The Big Lebowski — The Coen Brothers’ Funniest Movie

Dan Geddes
6 min readAug 26, 2020

Review by Dan Geddes

Spoiler alert: This review assumes you’ve seen the movie and so contains spoilers.

Why do so many people love The Big Lebowski?

The Big Lebowski is the Coen brothers’ funniest movie, a smart, feel-good comedy. While all the Coen’s movies feature a dry sense of humor, usually the violence or neo-noir elements dominate and prevent the viewer from relaxing enough to enjoy the humor. While Lebowski has its share of action (mainly involving The Dude getting knocked around), the movie always remains fun. Raising Arizona (1987) is probably their next funniest movie, but there the action scenes, almost a live-action cartoon, were the funniest element.

The quotable dialogue is a key reason for Lebowski’s enduring popularity. Granted, since so many lines contain a gratuitous “fuckin,’” lines from Lebowski have not passed into the “parlance of our time” exactly. Yet for Lebowski devotees, the anticipation of favored lines of dialogue is one of the movie’s chief pleasures.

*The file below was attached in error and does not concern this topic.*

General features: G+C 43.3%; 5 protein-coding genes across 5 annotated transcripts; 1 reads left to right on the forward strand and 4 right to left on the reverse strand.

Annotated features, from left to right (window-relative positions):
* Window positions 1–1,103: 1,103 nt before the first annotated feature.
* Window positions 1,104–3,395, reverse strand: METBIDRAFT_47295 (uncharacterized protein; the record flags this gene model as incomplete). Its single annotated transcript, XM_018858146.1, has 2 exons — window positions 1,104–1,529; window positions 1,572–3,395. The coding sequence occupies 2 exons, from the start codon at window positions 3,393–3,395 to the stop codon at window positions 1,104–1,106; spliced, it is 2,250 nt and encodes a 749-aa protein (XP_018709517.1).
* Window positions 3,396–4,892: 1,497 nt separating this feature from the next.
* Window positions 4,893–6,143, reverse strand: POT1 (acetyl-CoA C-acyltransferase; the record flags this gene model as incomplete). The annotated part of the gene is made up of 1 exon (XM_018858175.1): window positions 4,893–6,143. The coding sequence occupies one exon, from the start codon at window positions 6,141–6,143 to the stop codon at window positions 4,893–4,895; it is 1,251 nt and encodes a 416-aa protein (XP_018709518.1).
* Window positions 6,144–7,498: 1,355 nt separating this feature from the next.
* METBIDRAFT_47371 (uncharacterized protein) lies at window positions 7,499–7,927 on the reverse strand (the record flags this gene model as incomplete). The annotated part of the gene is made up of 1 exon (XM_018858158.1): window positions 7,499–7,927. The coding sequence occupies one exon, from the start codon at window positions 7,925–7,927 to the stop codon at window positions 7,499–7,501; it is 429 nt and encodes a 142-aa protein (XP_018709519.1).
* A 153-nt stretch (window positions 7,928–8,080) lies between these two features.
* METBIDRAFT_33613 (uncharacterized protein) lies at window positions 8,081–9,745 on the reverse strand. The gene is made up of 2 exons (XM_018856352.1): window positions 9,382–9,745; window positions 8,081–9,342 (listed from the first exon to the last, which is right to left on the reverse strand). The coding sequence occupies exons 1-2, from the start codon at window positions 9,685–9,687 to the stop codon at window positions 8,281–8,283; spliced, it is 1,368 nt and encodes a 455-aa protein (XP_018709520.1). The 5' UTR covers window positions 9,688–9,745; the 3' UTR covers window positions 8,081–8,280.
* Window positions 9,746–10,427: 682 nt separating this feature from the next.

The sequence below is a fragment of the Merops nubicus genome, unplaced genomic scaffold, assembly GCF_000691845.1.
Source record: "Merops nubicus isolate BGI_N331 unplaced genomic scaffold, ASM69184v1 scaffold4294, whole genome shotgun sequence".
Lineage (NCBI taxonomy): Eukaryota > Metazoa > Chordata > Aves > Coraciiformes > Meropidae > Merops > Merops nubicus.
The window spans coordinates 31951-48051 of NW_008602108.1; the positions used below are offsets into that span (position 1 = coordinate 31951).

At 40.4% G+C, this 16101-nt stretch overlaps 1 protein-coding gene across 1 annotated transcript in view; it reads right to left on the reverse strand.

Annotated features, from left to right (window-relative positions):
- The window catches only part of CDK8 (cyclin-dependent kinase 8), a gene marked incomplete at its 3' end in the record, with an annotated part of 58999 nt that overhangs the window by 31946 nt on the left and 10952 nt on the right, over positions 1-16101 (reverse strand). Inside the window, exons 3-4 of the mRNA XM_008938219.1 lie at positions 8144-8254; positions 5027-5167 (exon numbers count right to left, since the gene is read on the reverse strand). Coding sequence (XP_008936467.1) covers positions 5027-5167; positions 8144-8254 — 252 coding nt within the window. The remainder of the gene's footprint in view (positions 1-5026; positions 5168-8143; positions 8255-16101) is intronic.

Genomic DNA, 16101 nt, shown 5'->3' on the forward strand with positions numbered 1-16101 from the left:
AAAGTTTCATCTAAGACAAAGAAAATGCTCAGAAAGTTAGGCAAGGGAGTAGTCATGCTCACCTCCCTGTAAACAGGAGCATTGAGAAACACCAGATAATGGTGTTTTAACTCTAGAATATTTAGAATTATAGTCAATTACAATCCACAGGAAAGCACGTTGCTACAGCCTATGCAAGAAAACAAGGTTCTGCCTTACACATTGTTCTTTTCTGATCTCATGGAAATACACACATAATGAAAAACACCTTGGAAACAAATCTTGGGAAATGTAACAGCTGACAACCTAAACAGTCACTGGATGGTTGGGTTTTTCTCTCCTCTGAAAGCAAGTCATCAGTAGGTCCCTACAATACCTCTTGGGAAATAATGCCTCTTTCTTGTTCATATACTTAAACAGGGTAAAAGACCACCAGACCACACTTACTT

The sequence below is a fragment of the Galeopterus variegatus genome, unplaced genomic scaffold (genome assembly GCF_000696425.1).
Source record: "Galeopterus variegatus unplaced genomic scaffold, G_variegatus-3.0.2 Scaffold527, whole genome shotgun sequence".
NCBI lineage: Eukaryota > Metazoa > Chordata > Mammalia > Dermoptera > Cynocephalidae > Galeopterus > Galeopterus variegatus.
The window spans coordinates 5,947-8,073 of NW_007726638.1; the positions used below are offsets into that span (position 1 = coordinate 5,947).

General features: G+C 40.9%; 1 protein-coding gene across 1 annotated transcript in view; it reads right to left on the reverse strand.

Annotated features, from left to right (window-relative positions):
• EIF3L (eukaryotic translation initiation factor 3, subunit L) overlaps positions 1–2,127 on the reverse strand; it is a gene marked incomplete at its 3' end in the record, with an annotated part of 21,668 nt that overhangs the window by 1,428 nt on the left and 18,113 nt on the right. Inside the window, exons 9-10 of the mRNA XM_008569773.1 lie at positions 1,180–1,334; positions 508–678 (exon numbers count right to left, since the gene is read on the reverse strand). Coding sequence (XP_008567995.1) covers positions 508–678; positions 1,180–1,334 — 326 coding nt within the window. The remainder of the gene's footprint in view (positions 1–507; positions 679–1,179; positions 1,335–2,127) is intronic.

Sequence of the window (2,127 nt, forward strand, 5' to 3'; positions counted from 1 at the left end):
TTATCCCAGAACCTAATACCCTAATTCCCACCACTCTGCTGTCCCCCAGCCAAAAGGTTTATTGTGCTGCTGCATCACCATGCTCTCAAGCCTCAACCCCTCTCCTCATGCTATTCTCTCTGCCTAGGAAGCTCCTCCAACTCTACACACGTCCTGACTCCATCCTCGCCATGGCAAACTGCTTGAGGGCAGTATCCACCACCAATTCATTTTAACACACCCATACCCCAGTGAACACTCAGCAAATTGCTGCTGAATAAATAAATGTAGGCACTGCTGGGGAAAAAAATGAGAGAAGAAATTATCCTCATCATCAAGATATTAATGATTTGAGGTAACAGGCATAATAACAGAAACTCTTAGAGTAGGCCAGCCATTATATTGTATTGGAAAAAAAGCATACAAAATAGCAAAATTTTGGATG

The rapport (and tension) between The Dude (Jeff Bridges) and Walter (John Goodman) provides the situations for much of the funny dialogue. We like the fact that Walter, a Vietnam veteran, and The Dude, a war protester, get along so well, and are bowling buddies. They are even more than that; their banter sounds more like familial bickering where Walter is the father, The Dude the mother, and Donny their child (“Shut the fuck up, Donny!”).

The plot of Lebowski is almost beside the point. The Dude coincidentally shares a name with a Pasadena millionaire, Jeff Lebowski, so some thugs rough up The Dude, seeking repayment for Bunny Lebowski’s debts. They also pee on his rug. After The Dude protests that he’s not married (“Does this place look like I’m fuckin’ married? The toilet seat’s up, man!”), they leave. But Walter talks The Dude into visiting the other Jeff Lebowski, seeking recompense for the soiled rug.

This misunderstanding sends The Dude to Pasadena, where he meets Brandt (Philip Seymour Hoffman), who fills in The Dude about the wealth and accomplishments of the millionaire Jeff Lebowski. The contrast between the two Lebowski’s — one a lazy slacker, the other a seemingly accomplished philanthropist —…

Dan Geddes

Editor of The Satirist ( America’s Most Critical Journal; satirist, critic, standup in Amsterdam